RICHMOND, Va. (AP) — The Navy is phasing in flame-resistant clothing for every sailor who goes to sea.
The decision announced Thursday follows testing last year by the Navy Clothing and Textile Research Facility in Natick, Mass., that revealed the camouflage working uniforms most sailors wear at sea are flammable. The nylon and cotton blend uniforms worn by most sailors aboard ships will burn and melt until they're completely consumed.
Army and Marine combat uniforms are designed to be self-extinguishing and are made of a blend that includes flame-resistant rayon.
The Navy in 1996 ended the requirement for all sailors to wear flame-resistant uniforms at sea. Sailors in specific jobs, however, such as engine room personnel, firefighters and those in flight-related duties are still issued flame-resistant clothing.
The Navy said there is no evidence that a sailor wearing the nylon-cotton blend had suffered severe burns.
An admiral's blog post suggested that the Navy didn't realize until now how flammable the uniforms are.
The "dramatic test results" conducted by the research facility in Massachusetts convinced the Navy the flame-resistant clothing should be worn by all sailors at sea, Rear Adm. John Kirby wrote in a blog explaining the change to Navy personnel.
While the Navy knew the working uniform was not flame-resistant, Kirby wrote, "In fact, it burned robustly."
The test results upset some sailors and their families and they questioned why the flame-resistant uniform isn't standard for all sailors at sea.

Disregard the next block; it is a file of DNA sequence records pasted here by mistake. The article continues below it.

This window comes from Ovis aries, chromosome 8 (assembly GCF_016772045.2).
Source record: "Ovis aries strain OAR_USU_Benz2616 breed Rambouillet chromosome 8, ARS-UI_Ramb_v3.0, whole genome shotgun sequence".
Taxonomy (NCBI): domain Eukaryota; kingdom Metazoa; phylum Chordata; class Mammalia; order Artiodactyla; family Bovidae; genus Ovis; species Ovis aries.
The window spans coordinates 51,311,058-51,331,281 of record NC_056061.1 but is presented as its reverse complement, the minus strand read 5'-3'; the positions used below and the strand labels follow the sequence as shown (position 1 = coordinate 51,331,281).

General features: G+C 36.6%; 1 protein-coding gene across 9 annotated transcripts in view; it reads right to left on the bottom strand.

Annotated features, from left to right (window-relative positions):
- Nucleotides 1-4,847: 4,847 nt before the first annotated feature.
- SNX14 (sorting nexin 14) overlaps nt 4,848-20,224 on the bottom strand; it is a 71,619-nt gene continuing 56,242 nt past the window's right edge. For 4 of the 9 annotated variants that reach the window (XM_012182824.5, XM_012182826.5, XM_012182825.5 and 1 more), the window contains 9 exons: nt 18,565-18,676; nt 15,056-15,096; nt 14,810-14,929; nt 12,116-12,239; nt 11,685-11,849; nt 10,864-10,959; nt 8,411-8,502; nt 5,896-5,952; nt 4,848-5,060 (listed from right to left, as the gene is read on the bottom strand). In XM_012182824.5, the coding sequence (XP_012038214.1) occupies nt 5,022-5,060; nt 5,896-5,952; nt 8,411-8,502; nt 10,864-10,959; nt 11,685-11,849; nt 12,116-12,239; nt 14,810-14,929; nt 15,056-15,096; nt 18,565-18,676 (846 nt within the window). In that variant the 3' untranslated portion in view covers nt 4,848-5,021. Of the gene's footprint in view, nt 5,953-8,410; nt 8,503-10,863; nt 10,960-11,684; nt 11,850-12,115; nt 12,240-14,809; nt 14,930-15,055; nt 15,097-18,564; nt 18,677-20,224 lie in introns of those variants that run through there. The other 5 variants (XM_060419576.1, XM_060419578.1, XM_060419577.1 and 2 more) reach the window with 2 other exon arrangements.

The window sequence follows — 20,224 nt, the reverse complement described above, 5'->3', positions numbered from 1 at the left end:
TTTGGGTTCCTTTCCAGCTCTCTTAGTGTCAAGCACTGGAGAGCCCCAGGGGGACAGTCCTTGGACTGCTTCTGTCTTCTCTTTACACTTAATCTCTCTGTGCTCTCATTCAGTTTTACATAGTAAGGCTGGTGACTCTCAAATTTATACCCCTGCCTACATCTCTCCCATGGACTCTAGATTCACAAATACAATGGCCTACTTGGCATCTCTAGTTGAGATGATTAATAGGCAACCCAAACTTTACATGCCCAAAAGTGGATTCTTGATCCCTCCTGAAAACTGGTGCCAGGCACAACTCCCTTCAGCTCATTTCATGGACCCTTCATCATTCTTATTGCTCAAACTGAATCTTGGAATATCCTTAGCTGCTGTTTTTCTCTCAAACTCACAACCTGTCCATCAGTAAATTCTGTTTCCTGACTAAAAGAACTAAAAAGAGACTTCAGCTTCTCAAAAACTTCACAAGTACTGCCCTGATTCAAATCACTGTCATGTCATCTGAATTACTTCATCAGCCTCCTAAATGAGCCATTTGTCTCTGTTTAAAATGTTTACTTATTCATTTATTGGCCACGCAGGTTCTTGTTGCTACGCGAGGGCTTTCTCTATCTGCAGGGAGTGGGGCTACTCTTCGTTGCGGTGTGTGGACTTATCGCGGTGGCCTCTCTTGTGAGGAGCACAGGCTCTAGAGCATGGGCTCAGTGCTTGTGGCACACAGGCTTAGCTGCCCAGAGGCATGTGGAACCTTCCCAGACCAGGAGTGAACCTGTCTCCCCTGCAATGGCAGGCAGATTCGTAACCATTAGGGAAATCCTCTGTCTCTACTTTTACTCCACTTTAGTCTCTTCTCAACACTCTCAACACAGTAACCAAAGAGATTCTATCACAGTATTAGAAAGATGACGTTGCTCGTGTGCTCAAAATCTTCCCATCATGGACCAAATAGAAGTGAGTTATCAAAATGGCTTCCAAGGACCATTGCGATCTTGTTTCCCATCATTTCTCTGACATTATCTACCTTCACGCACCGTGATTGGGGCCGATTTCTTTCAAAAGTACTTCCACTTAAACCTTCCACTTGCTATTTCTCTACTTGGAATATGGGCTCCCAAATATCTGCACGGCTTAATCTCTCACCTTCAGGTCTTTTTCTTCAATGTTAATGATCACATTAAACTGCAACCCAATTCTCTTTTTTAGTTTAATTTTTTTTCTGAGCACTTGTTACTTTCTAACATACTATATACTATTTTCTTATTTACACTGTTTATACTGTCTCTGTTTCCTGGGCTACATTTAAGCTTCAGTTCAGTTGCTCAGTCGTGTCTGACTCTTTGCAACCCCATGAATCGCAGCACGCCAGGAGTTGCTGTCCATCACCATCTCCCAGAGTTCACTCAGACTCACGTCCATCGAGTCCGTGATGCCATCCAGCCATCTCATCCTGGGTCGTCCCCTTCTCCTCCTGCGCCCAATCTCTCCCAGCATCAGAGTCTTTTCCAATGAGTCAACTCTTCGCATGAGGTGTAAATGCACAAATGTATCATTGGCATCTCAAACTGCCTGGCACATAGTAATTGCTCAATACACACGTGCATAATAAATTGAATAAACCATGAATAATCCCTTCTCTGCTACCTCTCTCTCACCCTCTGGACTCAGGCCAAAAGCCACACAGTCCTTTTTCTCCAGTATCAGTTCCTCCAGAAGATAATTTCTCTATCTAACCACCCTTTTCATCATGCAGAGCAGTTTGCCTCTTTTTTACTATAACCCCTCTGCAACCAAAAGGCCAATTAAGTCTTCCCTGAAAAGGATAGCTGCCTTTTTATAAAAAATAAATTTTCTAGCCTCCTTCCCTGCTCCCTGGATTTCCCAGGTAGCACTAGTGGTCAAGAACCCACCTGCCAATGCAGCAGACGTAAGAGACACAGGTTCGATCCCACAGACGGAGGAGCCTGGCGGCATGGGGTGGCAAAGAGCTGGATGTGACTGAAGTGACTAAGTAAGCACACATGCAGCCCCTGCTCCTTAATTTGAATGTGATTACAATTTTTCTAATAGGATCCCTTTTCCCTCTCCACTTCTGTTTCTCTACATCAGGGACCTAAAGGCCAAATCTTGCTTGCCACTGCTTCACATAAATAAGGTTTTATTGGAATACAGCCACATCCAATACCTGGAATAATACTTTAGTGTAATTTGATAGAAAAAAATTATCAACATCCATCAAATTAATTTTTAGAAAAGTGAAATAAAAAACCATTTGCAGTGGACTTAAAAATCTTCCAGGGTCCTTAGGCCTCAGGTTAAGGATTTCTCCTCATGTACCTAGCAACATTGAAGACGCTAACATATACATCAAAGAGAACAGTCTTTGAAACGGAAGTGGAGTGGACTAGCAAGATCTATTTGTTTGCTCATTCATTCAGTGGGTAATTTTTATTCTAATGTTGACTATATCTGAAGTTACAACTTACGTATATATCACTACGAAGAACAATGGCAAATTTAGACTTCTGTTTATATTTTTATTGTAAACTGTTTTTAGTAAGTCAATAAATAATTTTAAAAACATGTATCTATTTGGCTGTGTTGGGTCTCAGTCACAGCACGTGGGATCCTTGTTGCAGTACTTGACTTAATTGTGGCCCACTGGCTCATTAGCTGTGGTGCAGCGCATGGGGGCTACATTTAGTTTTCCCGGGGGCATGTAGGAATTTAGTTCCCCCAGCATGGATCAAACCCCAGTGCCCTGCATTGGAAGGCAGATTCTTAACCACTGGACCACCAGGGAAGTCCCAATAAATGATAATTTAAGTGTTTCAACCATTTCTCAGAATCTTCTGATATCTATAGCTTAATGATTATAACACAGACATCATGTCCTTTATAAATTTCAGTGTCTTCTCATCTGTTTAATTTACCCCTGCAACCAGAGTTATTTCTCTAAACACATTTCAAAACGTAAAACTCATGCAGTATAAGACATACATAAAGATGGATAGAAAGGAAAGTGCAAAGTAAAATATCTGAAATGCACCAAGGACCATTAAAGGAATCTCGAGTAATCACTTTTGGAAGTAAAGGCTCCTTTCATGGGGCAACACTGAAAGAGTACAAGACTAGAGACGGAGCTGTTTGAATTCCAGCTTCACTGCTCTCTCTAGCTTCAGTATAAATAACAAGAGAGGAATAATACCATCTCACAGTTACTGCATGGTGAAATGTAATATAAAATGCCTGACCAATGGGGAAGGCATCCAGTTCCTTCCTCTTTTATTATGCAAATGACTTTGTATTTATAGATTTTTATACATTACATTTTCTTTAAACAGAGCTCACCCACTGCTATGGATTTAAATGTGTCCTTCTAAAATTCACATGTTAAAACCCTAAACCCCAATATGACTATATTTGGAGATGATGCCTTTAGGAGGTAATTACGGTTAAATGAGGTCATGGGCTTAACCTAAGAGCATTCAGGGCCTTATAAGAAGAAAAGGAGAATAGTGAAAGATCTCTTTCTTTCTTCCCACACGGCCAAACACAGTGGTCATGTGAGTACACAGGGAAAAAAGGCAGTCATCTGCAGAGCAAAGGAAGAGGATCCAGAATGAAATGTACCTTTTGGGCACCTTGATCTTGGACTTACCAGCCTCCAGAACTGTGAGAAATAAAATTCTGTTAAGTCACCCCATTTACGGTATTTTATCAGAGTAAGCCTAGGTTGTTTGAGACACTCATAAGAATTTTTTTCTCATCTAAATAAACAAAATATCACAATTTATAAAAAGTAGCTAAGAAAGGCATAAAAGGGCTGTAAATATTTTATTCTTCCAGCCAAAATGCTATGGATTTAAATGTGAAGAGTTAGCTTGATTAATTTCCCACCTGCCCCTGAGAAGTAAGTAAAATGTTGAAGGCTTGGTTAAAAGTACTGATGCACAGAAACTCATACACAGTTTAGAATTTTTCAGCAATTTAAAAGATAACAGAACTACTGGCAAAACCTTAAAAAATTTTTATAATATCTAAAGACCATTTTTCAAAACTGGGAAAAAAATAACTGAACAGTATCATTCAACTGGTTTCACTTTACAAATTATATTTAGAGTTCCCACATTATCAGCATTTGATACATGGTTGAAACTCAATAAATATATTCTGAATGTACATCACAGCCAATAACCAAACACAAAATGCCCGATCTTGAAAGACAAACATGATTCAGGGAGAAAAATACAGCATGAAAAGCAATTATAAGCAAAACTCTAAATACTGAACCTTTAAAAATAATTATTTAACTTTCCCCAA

"Given the results of the burn test and what we've learned through the working groups, we've decided that we can do better," Kirby wrote.
A working group was created to look at the issue and recommended a phased approach to introduce the flame-resistant uniforms. It includes the development within nine months of a hybrid coverall combining the existing nylon and cotton construction with flame resistant material. This first phase supplying 150,000 sailors will cost approximately $21 million, said Lt. Lauren Cole, a spokeswoman for U.S. Fleet Forces Command in Norfolk.
Within three years, the Navy will develop and issue new flame-resistant organizational clothing — basically coveralls that the Navy supplies to sailors. The cost of developing the new flame-resistant clothing is not known yet, Cole said.
In the interim, the Navy will continue to educate sailors on the hazards of shipboard fires and develop methods to minimize the risk of injuries.
"Safety is integral to every duty our men and women perform and this is something we can to help protect them in rare cases where a fire may break out aboard a ship," Adm. Bill Gortney, commander of U.S. Fleet Forces, said in a written statement.
The Navy decided to abandon flame-resistant clothing for all sailors in 1996 as a cost-cutting measure and because they failed to meet other standards, among other reasons.
"Since they were expensive and it didn't add up, and they were extremely uncomfortable, they went with the decision they made in 1996," Cole said.
In December, the Defense Logistics Agency reported having 401,000 Navy working uniform trousers on hand that are valued at $14 million and 272,000 blouses on hand valued at $9.3 million.
The working group also concluded that Naval Air Systems Command flight deck clothing and gear worn by the Naval Expeditionary Combat Command are fire retardant.
Steve Szkotak can be reached on Twitter at http://twitter.com/sszkotakap
Associated Press writer Brock Vergakis in Norfolk contributed to this report.